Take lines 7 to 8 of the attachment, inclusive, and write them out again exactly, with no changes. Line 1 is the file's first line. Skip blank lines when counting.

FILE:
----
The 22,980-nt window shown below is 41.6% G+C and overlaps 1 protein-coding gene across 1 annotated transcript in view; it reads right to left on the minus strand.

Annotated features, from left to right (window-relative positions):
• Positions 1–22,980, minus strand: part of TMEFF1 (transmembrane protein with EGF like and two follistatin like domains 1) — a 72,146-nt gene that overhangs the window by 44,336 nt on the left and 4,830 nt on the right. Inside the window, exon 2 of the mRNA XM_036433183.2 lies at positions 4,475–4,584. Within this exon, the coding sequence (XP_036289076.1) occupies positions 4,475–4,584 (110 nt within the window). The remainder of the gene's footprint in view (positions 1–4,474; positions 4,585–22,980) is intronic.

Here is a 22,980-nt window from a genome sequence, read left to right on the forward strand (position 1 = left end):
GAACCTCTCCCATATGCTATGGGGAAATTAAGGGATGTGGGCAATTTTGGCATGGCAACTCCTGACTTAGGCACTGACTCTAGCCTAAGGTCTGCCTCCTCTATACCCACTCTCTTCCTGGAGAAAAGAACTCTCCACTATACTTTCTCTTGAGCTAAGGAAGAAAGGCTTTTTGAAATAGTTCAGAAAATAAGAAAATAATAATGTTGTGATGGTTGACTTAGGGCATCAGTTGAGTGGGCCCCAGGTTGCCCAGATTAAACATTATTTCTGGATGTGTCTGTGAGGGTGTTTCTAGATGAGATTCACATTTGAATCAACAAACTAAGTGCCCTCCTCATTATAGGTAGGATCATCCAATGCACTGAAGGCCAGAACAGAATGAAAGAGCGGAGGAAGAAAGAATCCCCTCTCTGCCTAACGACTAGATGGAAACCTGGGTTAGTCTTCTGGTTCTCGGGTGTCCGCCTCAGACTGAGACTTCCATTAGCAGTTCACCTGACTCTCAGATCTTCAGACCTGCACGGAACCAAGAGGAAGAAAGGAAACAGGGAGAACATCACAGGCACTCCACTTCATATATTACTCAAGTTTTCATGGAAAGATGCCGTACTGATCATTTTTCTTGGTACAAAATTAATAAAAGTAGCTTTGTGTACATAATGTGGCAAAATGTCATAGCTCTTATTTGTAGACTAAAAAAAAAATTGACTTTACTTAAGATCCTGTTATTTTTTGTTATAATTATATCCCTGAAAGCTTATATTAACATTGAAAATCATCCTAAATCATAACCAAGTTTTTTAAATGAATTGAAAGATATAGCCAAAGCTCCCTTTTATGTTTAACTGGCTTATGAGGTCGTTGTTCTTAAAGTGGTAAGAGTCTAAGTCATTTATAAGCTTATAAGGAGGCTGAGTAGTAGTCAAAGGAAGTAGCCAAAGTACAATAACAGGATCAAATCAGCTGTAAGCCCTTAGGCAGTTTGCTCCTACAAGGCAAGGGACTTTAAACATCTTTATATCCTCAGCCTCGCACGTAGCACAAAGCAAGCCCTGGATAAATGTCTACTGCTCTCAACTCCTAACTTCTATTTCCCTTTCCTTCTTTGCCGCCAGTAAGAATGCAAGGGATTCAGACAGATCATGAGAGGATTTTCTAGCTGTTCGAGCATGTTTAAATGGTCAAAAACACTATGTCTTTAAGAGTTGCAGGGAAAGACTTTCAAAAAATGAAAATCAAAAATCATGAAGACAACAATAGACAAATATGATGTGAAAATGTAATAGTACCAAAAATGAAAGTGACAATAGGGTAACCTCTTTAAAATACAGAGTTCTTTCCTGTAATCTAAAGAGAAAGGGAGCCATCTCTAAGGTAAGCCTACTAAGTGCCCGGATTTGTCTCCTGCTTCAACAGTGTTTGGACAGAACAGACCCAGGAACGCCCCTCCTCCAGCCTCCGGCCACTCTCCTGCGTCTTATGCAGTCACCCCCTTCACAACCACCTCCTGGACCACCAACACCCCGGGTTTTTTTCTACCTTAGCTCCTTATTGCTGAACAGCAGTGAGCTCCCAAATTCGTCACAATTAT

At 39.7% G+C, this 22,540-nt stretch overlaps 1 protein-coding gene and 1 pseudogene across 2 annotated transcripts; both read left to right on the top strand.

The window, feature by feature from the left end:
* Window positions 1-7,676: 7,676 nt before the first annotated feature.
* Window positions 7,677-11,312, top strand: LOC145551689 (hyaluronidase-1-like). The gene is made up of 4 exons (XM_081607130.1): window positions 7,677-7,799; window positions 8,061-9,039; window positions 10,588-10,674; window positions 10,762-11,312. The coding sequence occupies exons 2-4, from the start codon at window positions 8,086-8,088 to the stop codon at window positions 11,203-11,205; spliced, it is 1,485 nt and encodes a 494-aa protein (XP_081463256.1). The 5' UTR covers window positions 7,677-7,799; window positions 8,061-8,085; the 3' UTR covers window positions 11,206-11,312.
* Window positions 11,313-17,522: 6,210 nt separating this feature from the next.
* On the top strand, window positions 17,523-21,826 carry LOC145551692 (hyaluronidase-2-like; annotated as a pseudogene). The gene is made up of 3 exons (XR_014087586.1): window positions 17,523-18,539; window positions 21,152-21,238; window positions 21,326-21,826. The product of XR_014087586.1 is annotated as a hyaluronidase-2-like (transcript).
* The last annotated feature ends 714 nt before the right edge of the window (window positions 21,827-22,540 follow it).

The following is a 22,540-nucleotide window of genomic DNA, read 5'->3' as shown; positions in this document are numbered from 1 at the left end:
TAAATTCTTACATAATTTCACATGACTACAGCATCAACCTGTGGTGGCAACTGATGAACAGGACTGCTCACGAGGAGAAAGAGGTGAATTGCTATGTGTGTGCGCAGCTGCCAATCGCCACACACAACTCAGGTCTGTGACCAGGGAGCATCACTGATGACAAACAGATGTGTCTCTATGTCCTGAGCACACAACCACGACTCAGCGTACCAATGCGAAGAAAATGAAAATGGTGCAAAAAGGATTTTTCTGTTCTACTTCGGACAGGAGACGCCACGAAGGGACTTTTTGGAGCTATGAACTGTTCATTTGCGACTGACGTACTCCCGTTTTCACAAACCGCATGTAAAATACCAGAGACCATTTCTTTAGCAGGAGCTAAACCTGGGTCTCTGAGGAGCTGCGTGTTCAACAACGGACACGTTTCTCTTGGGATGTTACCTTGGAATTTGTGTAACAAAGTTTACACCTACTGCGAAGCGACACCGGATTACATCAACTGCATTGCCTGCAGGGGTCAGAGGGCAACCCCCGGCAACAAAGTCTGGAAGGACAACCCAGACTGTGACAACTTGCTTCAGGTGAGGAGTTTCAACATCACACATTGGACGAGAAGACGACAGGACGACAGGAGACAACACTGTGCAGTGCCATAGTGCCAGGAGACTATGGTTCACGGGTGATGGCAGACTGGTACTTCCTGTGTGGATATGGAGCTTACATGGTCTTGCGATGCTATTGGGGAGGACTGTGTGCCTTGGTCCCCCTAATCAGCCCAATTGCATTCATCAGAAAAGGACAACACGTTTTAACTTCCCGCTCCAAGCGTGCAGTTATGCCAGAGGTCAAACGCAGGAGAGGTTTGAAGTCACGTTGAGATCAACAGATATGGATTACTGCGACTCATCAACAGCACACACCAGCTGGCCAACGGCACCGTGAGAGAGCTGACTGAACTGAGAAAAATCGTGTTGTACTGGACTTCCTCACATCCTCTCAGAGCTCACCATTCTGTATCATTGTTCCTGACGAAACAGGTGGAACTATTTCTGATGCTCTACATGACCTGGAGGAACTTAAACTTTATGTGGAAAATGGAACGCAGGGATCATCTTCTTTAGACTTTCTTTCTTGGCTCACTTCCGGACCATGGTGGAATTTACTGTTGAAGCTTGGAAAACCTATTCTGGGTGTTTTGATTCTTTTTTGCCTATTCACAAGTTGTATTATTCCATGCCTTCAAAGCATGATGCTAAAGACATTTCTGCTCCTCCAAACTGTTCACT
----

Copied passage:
The window, feature by feature from the left end:
* Window positions 1-7,676: 7,676 nt before the first annotated feature.